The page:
Staff, which includes graduate assistant teaching (GAT), graduate assistant research (GAR) and graduate assistant non-teaching (GANT), must report allegations of academic misconduct to the faculty of record in which the alleged misconduct occurred.

 

Information shared with the Office of Student Counseling and Disability Services is confidential.

 

Student Reporting of Honor Code Violations

 

Student Reporting Options

Students have two options when reporting an alleged violation. They may report an alleged violation either to the Honor Council through the Office of Student Conduct and Community Engagement, or the faculty of the course in which the alleged violation occurred. Initiating formal procedures is a necessary and obligatory remedy when other methods are inappropriate or have failed (e.g., drawing attention to a suspected violation, peer pressure, etc.).

 

If a student is alleged to have violated the Honor Code but the class, department, and faculty cannot be identified, charges may be brought by anyone who has knowledge of the violation.

 

False and malicious reporting of an incident shall be considered a violation of the Honor Code, and should be adjudicated by the Honor Council and Office of Student Conduct and Community Engagement.

 

Student Reporting Formats

There are three student-reporting formats for the Honor Code violations: (1) general reporting, (2) confidential reporting, and (3) anonymous reporting.  Each reporting format will initiate some action by the Honor Council and can potentially lead to the initiation of a case. All reports must be made in writing.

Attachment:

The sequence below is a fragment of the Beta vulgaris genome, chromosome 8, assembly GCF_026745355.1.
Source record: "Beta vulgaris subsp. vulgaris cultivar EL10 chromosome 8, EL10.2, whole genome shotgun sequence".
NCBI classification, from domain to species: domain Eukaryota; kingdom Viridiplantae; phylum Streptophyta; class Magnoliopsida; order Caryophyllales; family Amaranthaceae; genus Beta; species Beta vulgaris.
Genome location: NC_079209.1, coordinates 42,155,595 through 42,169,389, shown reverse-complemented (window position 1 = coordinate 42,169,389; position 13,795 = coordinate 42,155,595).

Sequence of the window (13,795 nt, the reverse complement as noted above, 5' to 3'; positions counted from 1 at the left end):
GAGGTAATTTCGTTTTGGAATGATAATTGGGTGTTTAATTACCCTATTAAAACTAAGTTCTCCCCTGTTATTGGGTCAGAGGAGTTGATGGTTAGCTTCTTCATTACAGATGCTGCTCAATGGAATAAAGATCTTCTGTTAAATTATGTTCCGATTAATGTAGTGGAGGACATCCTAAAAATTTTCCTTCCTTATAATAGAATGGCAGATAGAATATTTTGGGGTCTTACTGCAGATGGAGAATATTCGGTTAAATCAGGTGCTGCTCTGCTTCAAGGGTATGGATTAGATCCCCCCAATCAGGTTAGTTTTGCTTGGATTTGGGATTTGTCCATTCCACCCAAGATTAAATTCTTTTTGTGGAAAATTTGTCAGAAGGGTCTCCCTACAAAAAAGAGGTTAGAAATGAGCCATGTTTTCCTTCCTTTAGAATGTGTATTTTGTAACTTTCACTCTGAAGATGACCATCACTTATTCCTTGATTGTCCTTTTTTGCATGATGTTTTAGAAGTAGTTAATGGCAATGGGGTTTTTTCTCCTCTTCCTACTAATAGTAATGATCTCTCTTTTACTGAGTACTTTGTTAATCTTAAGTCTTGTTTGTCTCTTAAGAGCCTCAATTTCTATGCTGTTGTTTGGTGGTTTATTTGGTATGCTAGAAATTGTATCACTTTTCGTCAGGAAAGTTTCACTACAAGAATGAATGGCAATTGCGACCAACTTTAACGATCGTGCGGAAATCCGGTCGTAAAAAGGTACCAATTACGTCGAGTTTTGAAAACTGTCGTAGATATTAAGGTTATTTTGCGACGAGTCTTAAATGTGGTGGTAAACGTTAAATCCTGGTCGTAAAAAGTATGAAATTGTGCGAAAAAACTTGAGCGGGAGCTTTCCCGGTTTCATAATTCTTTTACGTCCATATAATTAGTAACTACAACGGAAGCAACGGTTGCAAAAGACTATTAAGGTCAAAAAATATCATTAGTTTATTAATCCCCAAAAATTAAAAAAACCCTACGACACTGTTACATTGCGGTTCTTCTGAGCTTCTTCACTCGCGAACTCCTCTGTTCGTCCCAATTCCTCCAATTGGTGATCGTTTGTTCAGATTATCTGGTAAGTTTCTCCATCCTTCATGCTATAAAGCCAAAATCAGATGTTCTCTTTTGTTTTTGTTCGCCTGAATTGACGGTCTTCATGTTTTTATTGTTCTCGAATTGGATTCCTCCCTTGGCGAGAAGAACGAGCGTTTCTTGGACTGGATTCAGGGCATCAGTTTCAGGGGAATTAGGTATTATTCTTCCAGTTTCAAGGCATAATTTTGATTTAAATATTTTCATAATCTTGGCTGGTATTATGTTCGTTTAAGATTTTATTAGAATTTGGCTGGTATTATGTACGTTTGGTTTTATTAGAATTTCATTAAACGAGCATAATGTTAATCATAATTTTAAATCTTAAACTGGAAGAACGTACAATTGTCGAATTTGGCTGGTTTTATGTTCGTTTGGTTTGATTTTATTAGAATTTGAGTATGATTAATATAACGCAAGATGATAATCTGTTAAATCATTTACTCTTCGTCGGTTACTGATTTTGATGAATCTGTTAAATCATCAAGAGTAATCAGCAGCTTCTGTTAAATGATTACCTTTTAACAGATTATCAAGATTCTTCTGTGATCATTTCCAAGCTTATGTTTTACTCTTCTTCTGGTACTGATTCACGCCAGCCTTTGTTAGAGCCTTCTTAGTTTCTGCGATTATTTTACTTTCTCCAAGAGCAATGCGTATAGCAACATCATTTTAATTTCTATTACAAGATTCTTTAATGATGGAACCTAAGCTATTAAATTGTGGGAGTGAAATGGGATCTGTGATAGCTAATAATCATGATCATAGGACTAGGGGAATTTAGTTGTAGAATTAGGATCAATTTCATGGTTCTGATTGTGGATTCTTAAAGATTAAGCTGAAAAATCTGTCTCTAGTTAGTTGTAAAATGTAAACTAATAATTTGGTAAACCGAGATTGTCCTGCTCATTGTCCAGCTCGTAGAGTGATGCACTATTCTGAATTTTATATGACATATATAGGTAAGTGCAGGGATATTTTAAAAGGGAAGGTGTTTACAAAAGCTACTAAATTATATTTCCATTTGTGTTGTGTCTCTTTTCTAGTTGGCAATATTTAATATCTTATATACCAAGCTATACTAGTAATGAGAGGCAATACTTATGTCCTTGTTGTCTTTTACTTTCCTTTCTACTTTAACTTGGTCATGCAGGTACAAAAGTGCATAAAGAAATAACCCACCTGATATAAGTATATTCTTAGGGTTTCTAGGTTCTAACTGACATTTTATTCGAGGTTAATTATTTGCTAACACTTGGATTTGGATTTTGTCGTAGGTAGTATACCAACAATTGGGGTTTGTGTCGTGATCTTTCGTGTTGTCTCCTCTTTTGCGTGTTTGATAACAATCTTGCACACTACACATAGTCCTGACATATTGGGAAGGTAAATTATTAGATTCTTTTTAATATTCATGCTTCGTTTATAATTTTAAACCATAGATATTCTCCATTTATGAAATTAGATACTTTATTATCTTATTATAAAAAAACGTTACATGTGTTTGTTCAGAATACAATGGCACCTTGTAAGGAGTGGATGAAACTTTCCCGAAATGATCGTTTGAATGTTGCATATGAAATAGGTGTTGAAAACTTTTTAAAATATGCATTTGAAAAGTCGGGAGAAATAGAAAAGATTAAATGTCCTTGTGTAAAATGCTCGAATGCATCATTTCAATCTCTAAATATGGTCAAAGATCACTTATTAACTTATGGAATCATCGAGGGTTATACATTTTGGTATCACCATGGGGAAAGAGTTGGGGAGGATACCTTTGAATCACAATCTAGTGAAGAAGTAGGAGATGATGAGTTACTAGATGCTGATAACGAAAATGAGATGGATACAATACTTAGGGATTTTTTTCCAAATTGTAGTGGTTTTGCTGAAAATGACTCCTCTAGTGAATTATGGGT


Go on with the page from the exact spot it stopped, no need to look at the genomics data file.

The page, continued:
a)     General Reporting - General reporting constitutes a submission of a report in which the reporting party is willing to fully identify him/herself to all involved in the case. This is the preferred reporting format and will ensure that all facts are obtainable.

b)     Confidential Reporting - Confidential reporting constitutes a submission of reports in which the reporting parties are willing to provide their names to faculty and/or the Honor Council but wish to remain confidential through the proceedings of the case. Confidential reporting allows faculty and/or the Honor Council to contact the reporting party to gather further information when necessary.

c)     Anonymous Reporting - Anonymous reporting constitutes a submission of a report in which the reporting party desires to remain anonymous. This report will be considered a tip and handled as such. The reporting party will not be identifiable and cannot be contacted for further information on the case. An anonymous tip is not sufficient ground to initiate a charge; however, the tip can initiate an investigation.

 

ACADEMIC MISCONDUCT PROCEDURES

              

Hold on Academic Record